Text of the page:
The more wind and solar on the grid, the larger the required up and down ramping of the gas turbines, which imparts added costs to owners for which they likely would not be paid: And the wind and solar erratic output is coddled by government programs and subsidies!!

Owners of traditional generators:

– Have less annual production to cover power plant costs, which jeopardizes the economic viability of their plants.

– Are left with inefficient remaining production (more fuel/kWh, more CO2/kWh), due to up and down ramping at part load, and due to more frequent starts and stops, which leads to less fuel and CO2 reduction than claimed, and increased costs for owners. See URL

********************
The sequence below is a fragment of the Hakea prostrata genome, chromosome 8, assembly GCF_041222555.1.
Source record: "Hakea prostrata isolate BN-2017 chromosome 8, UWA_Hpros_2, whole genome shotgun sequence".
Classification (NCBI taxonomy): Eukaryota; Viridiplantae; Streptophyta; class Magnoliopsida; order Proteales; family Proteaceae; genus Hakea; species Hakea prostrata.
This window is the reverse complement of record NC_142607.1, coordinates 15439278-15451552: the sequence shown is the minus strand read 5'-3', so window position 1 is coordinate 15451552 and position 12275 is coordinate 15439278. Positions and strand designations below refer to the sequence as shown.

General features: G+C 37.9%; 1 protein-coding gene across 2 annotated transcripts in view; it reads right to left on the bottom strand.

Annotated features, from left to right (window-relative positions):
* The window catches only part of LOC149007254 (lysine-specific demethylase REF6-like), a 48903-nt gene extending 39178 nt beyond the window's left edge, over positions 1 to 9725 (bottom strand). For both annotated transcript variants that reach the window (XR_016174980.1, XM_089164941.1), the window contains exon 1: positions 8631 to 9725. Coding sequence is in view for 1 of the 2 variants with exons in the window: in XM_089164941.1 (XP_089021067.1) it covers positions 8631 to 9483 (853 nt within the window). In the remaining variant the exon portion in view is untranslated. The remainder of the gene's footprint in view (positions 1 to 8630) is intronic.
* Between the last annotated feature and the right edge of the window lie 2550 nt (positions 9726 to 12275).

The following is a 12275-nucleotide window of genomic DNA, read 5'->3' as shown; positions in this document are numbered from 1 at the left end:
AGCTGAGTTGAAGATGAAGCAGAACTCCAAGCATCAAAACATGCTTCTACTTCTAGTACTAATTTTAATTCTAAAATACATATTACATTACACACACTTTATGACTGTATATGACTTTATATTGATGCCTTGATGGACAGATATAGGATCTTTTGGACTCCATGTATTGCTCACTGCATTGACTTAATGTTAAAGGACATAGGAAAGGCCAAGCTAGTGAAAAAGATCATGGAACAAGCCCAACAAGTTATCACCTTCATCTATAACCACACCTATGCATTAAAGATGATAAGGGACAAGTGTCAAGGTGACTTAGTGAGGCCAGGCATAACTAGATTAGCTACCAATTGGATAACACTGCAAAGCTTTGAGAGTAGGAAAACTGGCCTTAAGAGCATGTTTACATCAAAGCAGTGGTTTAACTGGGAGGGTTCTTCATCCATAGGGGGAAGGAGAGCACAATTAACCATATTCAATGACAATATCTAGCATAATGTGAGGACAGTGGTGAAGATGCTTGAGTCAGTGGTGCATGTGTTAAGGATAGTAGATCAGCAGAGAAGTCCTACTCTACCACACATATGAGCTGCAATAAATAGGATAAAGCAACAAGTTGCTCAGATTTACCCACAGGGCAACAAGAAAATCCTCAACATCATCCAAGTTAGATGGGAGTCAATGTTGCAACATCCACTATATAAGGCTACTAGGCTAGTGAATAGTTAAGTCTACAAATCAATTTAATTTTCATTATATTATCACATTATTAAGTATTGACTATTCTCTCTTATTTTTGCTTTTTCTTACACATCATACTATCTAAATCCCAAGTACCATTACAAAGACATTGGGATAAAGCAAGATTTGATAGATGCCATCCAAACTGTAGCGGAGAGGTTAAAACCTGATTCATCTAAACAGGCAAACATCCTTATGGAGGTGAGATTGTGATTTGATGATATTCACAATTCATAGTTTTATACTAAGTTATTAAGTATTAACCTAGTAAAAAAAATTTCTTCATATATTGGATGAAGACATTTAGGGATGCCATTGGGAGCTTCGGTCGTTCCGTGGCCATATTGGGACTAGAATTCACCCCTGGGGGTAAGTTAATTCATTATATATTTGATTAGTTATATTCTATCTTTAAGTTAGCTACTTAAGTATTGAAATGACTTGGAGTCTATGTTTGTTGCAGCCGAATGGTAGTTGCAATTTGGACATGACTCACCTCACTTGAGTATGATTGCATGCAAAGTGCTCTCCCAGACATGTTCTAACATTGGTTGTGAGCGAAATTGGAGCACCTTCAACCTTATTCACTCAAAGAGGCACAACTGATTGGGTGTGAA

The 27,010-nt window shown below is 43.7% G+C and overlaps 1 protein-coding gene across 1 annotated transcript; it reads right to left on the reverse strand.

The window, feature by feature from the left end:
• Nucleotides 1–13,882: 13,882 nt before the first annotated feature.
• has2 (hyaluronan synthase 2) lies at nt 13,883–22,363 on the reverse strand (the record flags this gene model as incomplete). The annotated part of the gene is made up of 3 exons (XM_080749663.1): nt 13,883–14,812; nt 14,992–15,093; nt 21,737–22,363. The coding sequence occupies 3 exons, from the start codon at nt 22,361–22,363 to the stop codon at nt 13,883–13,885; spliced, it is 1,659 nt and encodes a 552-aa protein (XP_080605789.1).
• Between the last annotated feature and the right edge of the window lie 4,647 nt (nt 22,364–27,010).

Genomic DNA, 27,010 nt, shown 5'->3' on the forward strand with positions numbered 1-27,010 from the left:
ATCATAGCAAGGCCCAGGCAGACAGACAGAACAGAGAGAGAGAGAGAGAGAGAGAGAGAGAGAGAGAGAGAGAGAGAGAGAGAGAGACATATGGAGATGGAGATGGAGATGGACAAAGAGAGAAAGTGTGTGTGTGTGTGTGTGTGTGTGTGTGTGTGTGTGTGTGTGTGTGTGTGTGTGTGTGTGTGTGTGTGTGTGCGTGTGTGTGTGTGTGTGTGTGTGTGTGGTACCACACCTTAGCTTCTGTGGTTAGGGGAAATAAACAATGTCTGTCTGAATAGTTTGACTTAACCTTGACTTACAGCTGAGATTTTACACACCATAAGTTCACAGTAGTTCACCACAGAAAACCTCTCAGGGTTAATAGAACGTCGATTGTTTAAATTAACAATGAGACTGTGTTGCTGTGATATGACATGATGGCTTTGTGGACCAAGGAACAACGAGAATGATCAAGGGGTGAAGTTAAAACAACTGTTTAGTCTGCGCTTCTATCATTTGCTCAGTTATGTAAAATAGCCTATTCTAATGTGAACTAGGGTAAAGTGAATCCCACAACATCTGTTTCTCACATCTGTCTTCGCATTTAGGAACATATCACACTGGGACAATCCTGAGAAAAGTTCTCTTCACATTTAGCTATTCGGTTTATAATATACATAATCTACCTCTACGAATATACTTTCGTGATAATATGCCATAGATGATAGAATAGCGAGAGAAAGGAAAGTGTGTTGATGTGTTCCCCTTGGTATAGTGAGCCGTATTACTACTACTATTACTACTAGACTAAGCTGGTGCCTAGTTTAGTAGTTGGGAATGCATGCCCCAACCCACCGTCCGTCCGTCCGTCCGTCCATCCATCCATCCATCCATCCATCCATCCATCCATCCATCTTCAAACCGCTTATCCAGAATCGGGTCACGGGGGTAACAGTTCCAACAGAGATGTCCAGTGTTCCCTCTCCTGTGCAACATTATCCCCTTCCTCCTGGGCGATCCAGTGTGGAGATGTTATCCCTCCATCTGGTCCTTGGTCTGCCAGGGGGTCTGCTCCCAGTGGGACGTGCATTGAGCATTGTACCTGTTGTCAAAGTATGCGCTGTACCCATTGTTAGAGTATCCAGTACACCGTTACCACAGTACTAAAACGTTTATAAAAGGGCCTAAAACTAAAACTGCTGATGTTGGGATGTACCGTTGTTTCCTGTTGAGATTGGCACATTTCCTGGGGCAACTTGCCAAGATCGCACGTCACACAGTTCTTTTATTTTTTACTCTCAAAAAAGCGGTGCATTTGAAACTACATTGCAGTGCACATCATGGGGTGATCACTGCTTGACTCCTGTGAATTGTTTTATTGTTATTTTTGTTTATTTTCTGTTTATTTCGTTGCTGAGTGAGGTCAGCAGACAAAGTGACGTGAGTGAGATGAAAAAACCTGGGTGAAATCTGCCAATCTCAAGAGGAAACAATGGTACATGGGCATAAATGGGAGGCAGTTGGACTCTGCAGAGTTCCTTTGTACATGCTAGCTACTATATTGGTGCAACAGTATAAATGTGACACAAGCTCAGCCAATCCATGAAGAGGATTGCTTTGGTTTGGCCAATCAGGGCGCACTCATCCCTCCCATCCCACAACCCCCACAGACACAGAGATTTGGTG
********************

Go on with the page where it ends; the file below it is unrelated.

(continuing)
– Have more wear and tear of their gas turbine plants, which further adds to owner costs

NOTE: All of this is quite similar to a car efficiently operating at a steady 55 mph, versus a car inefficiently operating at continuously varying speeds between 45 mph to 65 mph, and accelerating for frequent starts and decelerating for frequent stops.

3) Any battery systems to stabilize distribution grid with many solar systems. They would quickly offset downward spikes due to variable cloud cover. See URL.

4) Any measures to deal with DUCK curves, such as a) daily gas turbine plant down and up ramping, b) utility-scale storage and c) demand management.